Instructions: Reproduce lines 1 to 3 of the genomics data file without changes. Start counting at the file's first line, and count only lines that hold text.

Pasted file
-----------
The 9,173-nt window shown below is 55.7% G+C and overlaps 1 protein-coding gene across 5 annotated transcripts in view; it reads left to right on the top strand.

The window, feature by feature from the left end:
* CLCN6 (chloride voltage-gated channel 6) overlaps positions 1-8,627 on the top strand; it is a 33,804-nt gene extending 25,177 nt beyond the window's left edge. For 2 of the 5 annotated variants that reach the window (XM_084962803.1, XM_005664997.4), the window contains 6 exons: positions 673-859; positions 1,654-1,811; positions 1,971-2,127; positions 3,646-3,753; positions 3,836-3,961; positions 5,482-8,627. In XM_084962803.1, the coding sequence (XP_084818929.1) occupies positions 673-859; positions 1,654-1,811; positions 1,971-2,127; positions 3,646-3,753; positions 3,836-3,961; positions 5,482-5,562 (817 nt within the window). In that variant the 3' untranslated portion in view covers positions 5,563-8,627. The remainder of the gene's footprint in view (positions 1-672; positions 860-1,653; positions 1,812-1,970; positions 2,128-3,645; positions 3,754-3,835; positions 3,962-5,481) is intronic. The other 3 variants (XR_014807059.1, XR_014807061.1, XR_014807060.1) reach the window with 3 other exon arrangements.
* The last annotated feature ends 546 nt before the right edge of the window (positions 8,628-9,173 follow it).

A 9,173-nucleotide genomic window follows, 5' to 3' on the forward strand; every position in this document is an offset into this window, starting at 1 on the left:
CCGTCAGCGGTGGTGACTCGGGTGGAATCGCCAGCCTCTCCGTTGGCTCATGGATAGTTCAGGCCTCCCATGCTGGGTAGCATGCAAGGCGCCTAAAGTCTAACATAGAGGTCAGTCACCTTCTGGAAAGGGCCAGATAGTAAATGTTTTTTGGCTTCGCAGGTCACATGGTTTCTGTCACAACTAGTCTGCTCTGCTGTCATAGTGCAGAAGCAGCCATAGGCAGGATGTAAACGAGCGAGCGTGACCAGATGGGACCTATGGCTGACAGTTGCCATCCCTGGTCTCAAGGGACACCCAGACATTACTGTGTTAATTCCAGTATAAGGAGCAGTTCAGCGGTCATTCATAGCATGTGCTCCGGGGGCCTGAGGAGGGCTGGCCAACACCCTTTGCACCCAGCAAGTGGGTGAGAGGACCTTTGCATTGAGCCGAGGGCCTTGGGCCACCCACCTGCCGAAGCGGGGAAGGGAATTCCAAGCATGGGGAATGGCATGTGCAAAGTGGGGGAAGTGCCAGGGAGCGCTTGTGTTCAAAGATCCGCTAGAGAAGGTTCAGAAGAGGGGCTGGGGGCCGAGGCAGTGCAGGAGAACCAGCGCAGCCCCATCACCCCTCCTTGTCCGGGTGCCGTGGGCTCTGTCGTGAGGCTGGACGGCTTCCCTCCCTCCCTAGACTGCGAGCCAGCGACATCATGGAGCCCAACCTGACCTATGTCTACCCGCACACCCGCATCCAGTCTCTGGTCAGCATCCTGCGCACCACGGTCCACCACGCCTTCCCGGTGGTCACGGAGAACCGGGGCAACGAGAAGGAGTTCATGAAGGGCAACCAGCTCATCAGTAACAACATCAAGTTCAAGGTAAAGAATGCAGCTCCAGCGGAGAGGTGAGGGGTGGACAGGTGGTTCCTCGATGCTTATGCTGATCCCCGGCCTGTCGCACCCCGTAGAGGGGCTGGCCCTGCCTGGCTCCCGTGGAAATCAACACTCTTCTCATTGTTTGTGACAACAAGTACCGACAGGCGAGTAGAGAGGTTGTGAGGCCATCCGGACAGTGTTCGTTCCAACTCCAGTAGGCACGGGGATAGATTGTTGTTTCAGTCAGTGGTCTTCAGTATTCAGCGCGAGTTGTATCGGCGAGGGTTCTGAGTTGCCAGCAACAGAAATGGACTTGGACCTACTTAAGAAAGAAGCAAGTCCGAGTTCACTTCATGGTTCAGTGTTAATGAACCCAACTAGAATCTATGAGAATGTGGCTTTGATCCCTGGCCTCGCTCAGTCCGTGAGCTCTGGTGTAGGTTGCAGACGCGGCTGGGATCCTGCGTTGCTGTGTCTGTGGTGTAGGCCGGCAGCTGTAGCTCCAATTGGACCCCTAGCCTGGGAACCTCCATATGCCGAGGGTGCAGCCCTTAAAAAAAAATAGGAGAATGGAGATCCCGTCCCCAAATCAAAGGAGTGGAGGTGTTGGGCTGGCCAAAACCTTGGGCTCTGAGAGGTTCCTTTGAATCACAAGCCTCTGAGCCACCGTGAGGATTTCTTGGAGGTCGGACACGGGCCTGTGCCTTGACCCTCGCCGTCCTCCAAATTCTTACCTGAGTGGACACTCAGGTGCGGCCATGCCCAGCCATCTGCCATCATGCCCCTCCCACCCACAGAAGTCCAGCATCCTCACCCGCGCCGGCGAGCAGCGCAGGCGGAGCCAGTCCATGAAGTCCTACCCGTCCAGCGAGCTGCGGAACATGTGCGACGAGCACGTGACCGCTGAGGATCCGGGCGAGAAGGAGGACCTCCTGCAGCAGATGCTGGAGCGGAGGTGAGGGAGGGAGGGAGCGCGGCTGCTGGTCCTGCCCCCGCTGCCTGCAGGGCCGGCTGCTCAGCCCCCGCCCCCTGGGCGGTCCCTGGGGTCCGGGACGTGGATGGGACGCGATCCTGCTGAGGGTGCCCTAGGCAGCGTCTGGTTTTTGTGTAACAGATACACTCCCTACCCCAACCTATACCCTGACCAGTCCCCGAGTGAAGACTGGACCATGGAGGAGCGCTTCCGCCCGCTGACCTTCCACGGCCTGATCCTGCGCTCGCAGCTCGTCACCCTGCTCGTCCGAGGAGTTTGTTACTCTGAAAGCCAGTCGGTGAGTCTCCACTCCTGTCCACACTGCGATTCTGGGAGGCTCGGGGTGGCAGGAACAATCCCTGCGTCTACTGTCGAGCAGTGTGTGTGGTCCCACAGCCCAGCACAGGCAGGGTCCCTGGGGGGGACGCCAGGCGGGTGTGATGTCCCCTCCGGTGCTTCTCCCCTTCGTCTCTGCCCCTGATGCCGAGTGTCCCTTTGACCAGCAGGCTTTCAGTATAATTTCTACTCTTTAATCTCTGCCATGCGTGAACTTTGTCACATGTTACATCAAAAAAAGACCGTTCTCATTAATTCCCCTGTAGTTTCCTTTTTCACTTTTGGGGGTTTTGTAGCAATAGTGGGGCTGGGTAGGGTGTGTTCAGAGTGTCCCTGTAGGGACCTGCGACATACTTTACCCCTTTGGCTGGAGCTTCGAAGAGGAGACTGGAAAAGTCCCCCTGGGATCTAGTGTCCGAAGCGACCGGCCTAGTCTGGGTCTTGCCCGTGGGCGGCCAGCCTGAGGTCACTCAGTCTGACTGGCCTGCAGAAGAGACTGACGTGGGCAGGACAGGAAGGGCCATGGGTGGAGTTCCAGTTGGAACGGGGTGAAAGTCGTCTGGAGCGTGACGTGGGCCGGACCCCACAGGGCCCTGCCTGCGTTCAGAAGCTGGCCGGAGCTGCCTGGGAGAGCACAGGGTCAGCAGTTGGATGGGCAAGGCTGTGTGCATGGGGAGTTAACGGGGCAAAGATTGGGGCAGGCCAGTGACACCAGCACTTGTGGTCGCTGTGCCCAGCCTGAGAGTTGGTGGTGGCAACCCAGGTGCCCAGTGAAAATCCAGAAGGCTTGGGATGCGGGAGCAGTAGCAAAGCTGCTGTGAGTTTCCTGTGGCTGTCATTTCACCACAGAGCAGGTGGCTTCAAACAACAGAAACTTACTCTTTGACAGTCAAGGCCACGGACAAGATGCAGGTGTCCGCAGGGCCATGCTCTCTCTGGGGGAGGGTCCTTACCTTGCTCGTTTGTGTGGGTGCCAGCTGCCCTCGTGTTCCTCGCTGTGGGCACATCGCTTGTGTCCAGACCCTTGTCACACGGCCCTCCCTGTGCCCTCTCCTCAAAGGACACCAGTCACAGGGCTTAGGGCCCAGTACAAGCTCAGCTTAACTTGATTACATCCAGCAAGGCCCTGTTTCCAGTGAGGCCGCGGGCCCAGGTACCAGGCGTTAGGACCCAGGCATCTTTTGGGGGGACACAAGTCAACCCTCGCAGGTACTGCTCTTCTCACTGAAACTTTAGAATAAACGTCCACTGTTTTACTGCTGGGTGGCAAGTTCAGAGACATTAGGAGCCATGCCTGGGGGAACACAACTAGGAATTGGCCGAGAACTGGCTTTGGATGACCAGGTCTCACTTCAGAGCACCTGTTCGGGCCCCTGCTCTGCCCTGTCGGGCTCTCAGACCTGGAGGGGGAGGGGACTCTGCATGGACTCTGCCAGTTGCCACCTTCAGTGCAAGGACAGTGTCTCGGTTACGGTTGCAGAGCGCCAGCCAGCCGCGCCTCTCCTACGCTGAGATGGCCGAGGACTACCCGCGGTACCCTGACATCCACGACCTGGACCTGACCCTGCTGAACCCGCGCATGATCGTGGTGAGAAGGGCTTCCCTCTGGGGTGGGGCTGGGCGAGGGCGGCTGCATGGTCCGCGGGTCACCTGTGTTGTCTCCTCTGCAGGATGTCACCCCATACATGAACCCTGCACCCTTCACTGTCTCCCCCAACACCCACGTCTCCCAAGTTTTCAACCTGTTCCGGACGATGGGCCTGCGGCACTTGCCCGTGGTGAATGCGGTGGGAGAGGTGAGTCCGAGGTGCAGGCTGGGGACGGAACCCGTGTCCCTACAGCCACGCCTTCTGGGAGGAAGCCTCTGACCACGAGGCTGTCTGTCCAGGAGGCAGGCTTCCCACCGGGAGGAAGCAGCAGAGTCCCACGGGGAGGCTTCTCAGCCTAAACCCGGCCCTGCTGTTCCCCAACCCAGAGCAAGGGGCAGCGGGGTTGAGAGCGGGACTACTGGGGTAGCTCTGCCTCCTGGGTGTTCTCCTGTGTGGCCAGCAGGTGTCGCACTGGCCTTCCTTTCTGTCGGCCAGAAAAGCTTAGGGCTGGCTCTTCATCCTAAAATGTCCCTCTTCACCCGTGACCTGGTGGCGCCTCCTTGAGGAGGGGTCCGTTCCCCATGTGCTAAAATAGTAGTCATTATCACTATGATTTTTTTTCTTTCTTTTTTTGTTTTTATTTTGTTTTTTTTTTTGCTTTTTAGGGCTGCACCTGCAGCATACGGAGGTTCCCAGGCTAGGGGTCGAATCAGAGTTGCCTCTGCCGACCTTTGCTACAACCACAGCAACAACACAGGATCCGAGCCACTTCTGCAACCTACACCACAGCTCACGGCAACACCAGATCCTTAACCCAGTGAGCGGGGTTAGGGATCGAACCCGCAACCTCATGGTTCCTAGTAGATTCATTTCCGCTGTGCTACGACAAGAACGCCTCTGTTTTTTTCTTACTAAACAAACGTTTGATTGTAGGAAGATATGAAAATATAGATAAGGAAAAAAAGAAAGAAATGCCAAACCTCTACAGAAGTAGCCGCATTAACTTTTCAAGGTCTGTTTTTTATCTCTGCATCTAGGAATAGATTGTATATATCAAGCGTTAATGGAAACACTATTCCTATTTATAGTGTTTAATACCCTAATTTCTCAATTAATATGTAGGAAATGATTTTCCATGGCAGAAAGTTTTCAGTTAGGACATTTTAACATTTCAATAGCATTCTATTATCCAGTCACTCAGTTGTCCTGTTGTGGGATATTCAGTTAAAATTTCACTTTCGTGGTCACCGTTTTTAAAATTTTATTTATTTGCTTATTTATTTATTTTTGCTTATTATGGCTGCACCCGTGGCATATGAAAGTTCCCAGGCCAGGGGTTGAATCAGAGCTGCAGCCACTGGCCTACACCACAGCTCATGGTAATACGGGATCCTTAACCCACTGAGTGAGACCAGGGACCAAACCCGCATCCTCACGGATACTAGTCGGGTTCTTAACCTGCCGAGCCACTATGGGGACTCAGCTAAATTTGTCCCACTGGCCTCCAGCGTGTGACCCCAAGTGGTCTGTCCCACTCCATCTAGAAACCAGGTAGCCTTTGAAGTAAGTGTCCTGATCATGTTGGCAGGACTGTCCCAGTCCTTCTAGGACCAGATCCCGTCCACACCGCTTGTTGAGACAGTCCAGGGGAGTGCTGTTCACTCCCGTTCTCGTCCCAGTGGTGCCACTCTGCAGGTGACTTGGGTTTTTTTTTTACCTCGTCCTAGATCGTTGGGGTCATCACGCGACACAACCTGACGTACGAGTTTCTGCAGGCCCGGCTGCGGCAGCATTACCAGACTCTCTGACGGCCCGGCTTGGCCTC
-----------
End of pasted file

The 9,173-nt window shown below is 55.7% G+C and overlaps 1 protein-coding gene across 5 annotated transcripts in view; it reads left to right on the top strand.

The window, feature by feature from the left end:
* CLCN6 (chloride voltage-gated channel 6) overlaps positions 1-8,627 on the top strand; it is a 33,804-nt gene extending 25,177 nt beyond the window's left edge. For 2 of the 5 annotated variants that reach the window (XM_084962803.1, XM_005664997.4), the window contains 6 exons: positions 673-859; positions 1,654-1,811; positions 1,971-2,127; positions 3,646-3,753; positions 3,836-3,961; positions 5,482-8,627. In XM_084962803.1, the coding sequence (XP_084818929.1) occupies positions 673-859; positions 1,654-1,811; positions 1,971-2,127; positions 3,646-3,753; positions 3,836-3,961; positions 5,482-5,562 (817 nt within the window). In that variant the 3' untranslated portion in view covers positions 5,563-8,627. The remainder of the gene's footprint in view (positions 1-672; positions 860-1,653; positions 1,812-1,970; positions 2,128-3,645; positions 3,754-3,835; positions 3,962-5,481) is intronic. The other 3 variants (XR_014807059.1, XR_014807061.1, XR_014807060.1) reach the window with 3 other exon arrangements.